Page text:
Insights into the molecular architecture and histone H3-H4 deposition mechanism of yeast Chromatin assembly factor 1

  1. Paul Victor Sauer
  2. Jennifer Timm
  3. Danni Liu
  4. David Sitbon
  5. Elisabetta Boeri-Erba
  6. Christophe Velours
  7. Norbert Mücke
  8. Jörg Langowski
  9. Françoise Ochsenbein
  10. Geneviève Almouzni
  11. Daniel Panne  Is a corresponding author
  1. European Molecular Biology Laboratory, France
  2. CEA, DRF, SB2SM, Laboratoire de Biologie Structurale et Radiobiologie, France
  3. Institut Curie, France
  4. Université Grenoble Alpes, France
  5. CEA, CNRS, Université Paris-Sud, France
  6. Deutsches Krebsforschungszentrum, Germany

Abstract

How the very first step in nucleosome assembly, deposition of histone H3-H4 as tetramers or dimers on DNA, is accomplished remains largely unclear. Here we report that yeast chromatin assembly factor 1 (CAF1), a conserved histone chaperone complex that deposits H3-H4 during DNA replication, binds a single H3-H4 heterodimer in solution. We identify a new DNA binding domain in the large Cac1 subunit of CAF1, which is required for high-affinity DNA binding by the CAF1 three-subunit complex, and which is distinct from the previously described C-terminal winged-helix domain. CAF1 binds preferentially to DNA molecules longer than 40 bp, and two CAF1-H3-H4 complexes concertedly associate with DNA molecules of this size, resulting in deposition of H3-H4 tetramers. While DNA binding is not essential for H3-H4 tetrasome deposition in vitro, it is required for efficient DNA synthesis-coupled nucleosome assembly. Mutant histones with impaired H3-H4 tetramerization interactions fail to release from CAF1, indicating that DNA deposition of H3-H4 tetramers by CAF1 requires a hierarchical cooperation between DNA binding, H3-H4 deposition and histone tetramerization.

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Author details

  1. Paul Victor Sauer

    European Molecular Biology Laboratory, Grenoble, France
    Competing interests
    The authors declare that no competing interests exist.
    ORCID icon "This ORCID iD identifies the author of this article:" 0000-0001-7204-5863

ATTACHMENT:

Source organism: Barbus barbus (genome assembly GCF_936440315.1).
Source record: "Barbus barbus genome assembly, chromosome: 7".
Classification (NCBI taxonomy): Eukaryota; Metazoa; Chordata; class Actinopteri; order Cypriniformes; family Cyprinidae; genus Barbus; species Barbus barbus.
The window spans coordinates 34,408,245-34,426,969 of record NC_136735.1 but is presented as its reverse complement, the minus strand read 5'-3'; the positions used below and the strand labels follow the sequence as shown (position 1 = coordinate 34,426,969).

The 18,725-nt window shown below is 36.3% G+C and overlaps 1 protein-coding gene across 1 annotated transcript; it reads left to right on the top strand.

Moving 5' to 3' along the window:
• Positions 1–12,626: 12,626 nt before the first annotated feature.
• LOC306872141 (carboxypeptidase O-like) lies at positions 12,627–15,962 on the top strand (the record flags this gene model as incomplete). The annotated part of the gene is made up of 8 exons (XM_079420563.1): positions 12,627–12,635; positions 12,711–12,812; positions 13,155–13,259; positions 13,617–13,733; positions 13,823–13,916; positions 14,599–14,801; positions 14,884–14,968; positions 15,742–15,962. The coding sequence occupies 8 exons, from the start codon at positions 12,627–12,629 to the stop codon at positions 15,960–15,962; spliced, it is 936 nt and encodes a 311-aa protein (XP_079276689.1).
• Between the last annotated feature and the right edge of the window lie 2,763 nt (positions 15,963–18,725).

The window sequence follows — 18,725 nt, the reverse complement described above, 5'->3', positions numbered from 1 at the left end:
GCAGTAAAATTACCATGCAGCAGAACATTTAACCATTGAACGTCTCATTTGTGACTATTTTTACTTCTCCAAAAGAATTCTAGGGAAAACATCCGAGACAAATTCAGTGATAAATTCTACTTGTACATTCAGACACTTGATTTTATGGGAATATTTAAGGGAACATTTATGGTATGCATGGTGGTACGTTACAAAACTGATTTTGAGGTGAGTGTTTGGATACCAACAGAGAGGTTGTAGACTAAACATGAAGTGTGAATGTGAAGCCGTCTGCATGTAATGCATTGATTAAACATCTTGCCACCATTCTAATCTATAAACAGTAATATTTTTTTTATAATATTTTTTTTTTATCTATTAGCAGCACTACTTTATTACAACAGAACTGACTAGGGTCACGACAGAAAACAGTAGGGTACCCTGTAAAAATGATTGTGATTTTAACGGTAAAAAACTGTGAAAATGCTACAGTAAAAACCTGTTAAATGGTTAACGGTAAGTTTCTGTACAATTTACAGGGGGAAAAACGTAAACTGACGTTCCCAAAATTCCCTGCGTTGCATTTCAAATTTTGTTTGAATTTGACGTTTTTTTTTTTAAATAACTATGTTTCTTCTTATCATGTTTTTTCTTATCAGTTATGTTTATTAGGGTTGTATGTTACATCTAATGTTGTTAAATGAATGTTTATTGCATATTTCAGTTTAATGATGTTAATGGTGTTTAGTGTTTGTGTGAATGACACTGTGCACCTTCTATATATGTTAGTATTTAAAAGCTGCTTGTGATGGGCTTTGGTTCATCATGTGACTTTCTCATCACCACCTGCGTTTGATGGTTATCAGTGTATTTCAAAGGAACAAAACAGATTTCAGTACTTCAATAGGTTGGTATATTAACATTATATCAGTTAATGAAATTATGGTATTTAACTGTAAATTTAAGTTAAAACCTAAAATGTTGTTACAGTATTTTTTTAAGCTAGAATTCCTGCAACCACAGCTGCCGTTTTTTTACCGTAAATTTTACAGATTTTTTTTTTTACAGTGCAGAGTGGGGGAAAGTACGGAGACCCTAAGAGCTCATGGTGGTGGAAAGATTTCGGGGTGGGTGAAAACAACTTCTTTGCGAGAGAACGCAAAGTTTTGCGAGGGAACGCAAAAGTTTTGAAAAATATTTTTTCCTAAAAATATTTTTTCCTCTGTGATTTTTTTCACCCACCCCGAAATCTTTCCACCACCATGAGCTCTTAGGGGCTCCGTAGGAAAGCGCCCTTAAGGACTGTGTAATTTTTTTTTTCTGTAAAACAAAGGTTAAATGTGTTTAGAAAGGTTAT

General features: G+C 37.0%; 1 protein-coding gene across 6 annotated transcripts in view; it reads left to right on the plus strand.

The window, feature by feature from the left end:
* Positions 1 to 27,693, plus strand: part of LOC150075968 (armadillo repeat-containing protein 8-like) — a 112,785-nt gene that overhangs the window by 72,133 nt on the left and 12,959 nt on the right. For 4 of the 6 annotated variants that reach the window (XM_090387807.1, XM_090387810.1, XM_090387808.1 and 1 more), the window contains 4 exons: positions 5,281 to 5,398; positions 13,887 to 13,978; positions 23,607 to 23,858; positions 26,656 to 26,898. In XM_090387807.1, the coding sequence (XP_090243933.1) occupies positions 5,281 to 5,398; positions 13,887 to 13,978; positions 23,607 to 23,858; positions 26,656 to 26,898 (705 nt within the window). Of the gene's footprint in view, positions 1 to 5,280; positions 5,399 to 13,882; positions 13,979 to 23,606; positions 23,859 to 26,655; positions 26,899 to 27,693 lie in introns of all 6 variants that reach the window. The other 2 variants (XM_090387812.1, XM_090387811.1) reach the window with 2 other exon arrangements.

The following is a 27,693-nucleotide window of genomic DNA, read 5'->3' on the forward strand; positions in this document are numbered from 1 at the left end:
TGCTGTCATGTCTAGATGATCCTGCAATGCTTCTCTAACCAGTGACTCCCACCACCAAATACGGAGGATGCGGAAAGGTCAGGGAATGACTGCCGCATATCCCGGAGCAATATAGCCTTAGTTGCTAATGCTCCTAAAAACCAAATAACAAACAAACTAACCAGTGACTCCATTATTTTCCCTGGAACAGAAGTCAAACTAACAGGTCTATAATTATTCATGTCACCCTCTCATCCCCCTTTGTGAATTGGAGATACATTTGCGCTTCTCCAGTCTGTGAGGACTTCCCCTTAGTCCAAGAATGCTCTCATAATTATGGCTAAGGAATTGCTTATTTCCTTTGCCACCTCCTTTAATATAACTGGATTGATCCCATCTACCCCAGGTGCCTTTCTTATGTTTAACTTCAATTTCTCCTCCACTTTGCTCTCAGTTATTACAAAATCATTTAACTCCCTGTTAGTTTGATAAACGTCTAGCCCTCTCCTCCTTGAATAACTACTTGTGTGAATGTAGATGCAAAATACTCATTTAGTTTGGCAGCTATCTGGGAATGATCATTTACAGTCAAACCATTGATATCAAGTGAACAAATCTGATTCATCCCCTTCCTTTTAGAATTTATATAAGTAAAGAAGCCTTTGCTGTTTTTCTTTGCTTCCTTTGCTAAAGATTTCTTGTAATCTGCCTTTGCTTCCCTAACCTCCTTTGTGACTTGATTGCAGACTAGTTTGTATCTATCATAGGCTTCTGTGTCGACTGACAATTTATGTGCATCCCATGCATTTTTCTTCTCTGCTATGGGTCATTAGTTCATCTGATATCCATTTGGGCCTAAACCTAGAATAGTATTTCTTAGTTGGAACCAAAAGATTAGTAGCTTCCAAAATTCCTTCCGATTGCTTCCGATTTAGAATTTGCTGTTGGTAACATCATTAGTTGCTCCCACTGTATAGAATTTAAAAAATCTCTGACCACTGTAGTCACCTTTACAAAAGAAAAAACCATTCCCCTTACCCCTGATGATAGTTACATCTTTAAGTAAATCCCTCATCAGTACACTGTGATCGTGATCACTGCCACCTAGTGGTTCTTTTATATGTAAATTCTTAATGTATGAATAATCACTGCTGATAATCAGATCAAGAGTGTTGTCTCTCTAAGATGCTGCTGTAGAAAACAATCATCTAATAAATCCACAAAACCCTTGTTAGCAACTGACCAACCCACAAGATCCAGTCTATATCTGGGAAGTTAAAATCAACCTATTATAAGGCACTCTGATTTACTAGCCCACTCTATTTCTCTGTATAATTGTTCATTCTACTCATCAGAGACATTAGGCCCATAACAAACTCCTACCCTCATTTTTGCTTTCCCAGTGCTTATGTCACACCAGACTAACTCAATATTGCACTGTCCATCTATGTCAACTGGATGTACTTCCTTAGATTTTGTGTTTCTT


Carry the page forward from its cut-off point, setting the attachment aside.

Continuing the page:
2. Jennifer Timm

    European Molecular Biology Laboratory, Grenoble, France
    Competing interests
    The authors declare that no competing interests exist.
  3. Danni Liu

    CEA, DRF, SB2SM, Laboratoire de Biologie Structurale et Radiobiologie, Gif-sur-Yvette, France
    Competing interests
    The authors declare that no competing interests exist.
  4. David Sitbon

    Institut Curie, Paris, France
    Competing interests
    The authors declare that no competing interests exist.
  5. Elisabetta Boeri-Erba

    Institut de Biologie Structurale, Université Grenoble Alpes, Grenoble, France
    Competing interests
    The authors declare that no competing interests exist.
  6. Christophe Velours

    Institute for Integrative Biology of the Cell, CEA, CNRS, Université Paris-Sud, Gif-sur-Yvette, France
    Competing interests
    The authors declare that no competing interests exist.
  7. Norbert Mücke

    Abteilung Biophysik der Makromoleküle, Deutsches Krebsforschungszentrum, Heidelberg, Germany
    Competing interests
    The authors declare that no competing interests exist.
  8. Jörg Langowski

    Abteilung Biophysik der Makromoleküle, Deutsches Krebsforschungszentrum, Heidelberg, Germany
    Competing interests
    The authors declare that no competing interests exist.
  9. Françoise Ochsenbein

    CEA, DRF, SB2SM, Laboratoire de Biologie Structurale et Radiobiologie, Gif-sur-Yvette, France
    Competing interests
    The authors declare that no competing interests exist.
  10. Geneviève Almouzni

    Institut Curie, Paris, France
    Competing interests
    The authors declare that no competing interests exist.
  11. Daniel Panne

    European Molecular Biology Laboratory, Grenoble, France
    For correspondence
    panne@embl.fr
    Competing interests
    The authors declare that no competing interests exist.
    ORCID icon "This ORCID iD identifies the author of this article:" 0000-0001-9158-5507

Funding

Agence Nationale de la Recherche (ANR-16-CE11-0028-02)

  • Paul Victor Sauer
  • Jennifer Timm
  • Danni Liu
  • David Sitbon

The funders had no role in study design, data collection and interpretation, or the decision to submit the work for publication.

Reviewing Editor

  1. Paul D. Kaufman, U. Massachusetts Medical School, United States

Publication history

  1. Received: November 21, 2016
  2. Accepted: March 9, 2017
  3. Accepted Manuscript published: March 18, 2017 (version 1)
  4. Version of Record published: April 25, 2017 (version 2)

Copyright

© 2017, Sauer et al.

This article is distributed under the terms of the Creative Commons Attribution License permitting unrestricted use and redistribution provided that the original author and source are credited.

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  1. Paul Victor Sauer
  2. Jennifer Timm
  3. Danni Liu
  4. David Sitbon
  5. Elisabetta Boeri-Erba
  6. Christophe Velours
  7. Norbert Mücke
  8. Jörg Langowski
  9. Françoise Ochsenbein
  10. Geneviève Almouzni
  11. Daniel Panne
(2017)
Insights into the molecular architecture and histone H3-H4 deposition mechanism of yeast Chromatin assembly factor 1
eLife 6:e23474.
https://doi.org/10.7554/eLife.23474

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